Hierarchical organization of bone in three dimensions: A twist of twists

Daniel J. Buss, Roland Kröger, Marc D. McKee, Natalie Reznikov

Research output: Contribution to journalArticlepeer-review


Structural hierarchy of bone - observed across multiple scales and in three dimensions (3D) - is essential to its mechanical performance. While the mineralized extracellular matrix of bone consists predominantly of carbonate-substituted hydroxyapatite, type I collagen fibrils, water, and noncollagenous organic constituents (mainly proteins and small proteoglycans), it is largely the 3D arrangement of these inorganic and organic constituents at each length scale that endow bone with its exceptional mechanical properties. Focusing on recent volumetric imaging studies of bone at each of these scales – from the level of individual mineralized collagen fibrils to that of whole bones – this graphical review builds upon and re-emphasizes the original work of James Bell Pettigrew and D’Arcy Thompson who first described the ubiquity of spiral structure in Nature. Here we illustrate and discuss the omnipresence of twisted, curved, sinusoidal, coiled, spiraling, and braided motifs in bone in at least nine of its twelve hierarchical levels – a visualization undertaking that has not been possible until recently with advances in 3D imaging technologies (previous 2D imaging does not provide this information). From this perspective, we hypothesize that the twisting motif occurring across each hierarchical level of bone is directly linked to enhancement of function, rather than being simply an energetically favorable way to assemble mineralized matrix components. We propose that attentive consideration of twists in bone and the skeleton at different scales will likely develop, and will enhance our understanding of structure-function relationships in bone.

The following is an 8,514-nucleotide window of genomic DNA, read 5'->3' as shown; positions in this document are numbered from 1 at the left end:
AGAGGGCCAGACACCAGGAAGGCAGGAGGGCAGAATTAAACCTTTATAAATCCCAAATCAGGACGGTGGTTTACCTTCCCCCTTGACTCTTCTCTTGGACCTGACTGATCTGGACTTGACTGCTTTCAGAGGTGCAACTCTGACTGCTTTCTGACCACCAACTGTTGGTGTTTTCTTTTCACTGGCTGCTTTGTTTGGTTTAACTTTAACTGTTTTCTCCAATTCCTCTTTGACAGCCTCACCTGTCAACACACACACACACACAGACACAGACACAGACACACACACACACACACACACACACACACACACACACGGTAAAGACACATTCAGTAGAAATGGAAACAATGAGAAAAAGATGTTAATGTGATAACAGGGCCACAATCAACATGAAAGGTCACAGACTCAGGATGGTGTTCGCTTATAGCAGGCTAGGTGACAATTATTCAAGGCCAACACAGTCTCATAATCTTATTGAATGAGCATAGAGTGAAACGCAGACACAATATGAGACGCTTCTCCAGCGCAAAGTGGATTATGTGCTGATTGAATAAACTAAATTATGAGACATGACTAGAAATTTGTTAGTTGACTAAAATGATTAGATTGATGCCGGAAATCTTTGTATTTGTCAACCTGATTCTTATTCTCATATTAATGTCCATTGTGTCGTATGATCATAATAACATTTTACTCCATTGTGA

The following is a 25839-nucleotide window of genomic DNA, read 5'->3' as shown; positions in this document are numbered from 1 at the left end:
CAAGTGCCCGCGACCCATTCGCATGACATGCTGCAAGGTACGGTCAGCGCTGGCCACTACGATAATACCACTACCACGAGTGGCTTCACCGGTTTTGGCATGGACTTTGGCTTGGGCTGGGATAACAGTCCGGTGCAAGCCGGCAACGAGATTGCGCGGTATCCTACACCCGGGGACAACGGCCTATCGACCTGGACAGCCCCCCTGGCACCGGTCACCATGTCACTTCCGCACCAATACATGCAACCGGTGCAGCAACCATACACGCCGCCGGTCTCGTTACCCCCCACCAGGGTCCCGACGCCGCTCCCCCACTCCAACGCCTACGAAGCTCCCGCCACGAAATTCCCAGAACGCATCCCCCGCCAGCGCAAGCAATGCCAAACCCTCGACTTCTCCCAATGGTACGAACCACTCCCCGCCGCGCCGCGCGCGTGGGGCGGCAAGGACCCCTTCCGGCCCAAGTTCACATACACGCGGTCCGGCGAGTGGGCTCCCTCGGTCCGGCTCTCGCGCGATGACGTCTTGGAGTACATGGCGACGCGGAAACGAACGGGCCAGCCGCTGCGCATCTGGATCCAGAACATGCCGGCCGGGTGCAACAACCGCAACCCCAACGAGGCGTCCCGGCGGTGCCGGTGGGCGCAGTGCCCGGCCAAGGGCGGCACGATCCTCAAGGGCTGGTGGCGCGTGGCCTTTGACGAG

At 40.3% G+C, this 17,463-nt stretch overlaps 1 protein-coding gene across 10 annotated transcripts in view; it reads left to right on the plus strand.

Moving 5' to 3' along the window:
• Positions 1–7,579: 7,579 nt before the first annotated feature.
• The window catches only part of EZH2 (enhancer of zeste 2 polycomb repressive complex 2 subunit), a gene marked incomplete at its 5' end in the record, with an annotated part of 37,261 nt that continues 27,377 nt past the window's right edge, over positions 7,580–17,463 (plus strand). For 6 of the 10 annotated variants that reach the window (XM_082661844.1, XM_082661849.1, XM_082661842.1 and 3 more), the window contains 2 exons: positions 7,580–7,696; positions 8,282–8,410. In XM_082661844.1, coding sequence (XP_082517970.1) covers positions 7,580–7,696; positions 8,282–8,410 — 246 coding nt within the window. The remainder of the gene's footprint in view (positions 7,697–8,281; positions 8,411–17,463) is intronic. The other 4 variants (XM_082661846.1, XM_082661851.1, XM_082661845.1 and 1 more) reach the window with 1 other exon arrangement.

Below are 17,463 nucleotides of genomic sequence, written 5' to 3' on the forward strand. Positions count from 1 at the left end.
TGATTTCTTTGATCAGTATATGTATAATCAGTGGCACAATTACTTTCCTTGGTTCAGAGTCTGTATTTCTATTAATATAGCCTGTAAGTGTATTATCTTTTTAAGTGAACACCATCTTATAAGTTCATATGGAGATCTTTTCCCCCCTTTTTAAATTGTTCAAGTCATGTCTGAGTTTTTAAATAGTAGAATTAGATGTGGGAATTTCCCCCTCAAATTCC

Original languageEnglish
Article number100057
Number of pages10
Issue number2022
Early online date13 Jan 2022
Publication statusPublished - 2022

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